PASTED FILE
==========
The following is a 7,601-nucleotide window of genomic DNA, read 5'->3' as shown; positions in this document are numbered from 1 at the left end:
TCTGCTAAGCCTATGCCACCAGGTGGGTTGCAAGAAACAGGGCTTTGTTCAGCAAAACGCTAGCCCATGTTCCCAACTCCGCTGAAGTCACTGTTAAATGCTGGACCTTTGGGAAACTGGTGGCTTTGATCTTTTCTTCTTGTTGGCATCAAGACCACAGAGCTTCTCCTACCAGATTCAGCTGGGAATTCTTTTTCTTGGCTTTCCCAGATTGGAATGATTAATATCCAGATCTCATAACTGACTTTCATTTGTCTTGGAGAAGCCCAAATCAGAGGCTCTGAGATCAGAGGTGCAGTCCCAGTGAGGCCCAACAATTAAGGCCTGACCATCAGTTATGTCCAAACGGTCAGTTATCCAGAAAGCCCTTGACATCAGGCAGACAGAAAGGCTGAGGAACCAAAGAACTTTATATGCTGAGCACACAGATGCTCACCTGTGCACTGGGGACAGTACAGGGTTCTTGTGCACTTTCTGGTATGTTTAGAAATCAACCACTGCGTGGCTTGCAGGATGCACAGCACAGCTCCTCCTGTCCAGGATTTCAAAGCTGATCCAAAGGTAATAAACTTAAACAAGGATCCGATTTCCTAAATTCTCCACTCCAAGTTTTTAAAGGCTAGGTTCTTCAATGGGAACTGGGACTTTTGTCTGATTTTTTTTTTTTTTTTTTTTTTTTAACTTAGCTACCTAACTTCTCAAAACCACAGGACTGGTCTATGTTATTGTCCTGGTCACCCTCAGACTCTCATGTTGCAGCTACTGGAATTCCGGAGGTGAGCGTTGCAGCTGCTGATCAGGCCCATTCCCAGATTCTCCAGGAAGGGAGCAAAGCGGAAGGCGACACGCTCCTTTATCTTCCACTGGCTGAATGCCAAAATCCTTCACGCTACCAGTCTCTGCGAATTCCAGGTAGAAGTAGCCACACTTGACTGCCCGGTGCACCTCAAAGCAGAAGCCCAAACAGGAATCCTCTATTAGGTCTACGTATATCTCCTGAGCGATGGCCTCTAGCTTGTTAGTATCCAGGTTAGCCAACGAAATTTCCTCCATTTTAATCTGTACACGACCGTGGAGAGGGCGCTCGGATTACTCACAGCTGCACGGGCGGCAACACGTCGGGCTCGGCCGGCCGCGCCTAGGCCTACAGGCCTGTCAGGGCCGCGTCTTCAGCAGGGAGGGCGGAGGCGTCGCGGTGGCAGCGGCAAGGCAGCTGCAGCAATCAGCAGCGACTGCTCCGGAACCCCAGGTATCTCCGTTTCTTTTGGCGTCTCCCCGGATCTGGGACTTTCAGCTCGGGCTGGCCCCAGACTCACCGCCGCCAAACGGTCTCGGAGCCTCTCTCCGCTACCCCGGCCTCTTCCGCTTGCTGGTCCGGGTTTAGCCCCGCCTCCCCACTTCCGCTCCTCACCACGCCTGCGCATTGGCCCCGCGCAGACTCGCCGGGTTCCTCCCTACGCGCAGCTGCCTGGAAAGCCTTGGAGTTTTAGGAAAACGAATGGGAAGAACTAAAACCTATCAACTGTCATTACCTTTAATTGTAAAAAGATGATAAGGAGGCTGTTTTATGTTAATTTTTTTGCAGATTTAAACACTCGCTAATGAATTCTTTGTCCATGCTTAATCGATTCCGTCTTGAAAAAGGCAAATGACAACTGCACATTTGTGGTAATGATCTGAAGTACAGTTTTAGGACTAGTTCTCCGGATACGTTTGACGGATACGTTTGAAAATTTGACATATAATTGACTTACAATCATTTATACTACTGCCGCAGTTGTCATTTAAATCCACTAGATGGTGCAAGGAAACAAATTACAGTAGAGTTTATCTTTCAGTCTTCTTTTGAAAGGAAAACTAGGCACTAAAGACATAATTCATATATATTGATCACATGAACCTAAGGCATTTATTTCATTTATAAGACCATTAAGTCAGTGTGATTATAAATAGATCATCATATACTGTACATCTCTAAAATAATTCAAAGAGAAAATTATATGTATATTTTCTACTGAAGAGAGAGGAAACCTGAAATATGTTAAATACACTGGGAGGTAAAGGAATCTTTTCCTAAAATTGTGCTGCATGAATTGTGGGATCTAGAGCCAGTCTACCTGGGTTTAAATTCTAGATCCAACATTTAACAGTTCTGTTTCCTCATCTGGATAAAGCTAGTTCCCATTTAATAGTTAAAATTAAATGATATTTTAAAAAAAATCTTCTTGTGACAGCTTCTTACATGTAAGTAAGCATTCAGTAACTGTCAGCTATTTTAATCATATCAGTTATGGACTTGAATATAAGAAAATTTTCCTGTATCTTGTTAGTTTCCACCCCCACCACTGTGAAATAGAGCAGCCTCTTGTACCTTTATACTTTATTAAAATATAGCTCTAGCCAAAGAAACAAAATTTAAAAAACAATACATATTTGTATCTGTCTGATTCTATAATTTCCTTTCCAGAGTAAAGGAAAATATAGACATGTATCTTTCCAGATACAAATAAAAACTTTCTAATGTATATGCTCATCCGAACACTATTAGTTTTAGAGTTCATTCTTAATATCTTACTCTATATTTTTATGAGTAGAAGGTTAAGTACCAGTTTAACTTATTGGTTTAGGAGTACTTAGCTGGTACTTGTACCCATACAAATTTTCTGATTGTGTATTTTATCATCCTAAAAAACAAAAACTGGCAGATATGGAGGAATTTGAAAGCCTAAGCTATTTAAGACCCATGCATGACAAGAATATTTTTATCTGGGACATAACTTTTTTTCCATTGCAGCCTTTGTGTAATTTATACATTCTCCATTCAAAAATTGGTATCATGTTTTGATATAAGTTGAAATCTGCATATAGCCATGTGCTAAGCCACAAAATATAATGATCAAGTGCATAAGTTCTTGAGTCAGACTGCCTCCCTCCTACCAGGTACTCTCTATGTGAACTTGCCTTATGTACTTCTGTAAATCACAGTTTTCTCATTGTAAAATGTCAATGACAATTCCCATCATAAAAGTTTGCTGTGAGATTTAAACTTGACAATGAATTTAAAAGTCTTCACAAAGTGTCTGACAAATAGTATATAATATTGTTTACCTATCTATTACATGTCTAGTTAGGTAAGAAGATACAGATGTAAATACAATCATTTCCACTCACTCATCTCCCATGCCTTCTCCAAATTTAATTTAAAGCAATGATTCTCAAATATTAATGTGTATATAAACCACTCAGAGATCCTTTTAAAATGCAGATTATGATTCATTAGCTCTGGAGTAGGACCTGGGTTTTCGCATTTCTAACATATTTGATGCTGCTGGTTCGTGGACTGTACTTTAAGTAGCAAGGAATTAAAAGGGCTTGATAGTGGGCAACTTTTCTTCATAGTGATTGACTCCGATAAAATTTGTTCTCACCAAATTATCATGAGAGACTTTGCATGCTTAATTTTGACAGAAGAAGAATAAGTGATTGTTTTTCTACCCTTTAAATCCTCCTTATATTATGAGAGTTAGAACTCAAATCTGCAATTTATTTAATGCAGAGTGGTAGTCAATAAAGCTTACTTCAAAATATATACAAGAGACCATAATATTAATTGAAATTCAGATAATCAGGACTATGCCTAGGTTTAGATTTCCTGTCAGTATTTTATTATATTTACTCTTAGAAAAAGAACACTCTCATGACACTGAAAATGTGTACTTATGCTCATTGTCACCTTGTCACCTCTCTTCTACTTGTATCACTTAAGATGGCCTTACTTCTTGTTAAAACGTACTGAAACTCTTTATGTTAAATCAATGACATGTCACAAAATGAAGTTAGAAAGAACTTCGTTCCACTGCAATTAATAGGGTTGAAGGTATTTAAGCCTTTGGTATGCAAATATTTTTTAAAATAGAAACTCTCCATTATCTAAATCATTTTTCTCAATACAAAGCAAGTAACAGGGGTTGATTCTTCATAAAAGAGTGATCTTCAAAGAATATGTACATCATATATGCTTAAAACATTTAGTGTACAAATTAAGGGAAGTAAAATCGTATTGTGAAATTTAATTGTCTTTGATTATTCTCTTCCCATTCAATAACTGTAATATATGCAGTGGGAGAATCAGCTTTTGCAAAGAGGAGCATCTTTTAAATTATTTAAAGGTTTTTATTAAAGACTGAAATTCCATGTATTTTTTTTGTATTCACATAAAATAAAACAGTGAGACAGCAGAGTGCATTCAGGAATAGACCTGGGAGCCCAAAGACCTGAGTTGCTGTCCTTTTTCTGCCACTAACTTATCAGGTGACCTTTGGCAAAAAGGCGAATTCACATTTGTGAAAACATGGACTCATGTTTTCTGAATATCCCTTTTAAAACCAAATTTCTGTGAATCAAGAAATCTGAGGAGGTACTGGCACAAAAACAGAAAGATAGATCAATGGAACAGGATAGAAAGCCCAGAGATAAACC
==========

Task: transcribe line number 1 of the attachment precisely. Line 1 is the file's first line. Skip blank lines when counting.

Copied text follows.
The following is a 7,601-nucleotide window of genomic DNA, read 5'->3' as shown; positions in this document are numbered from 1 at the left end: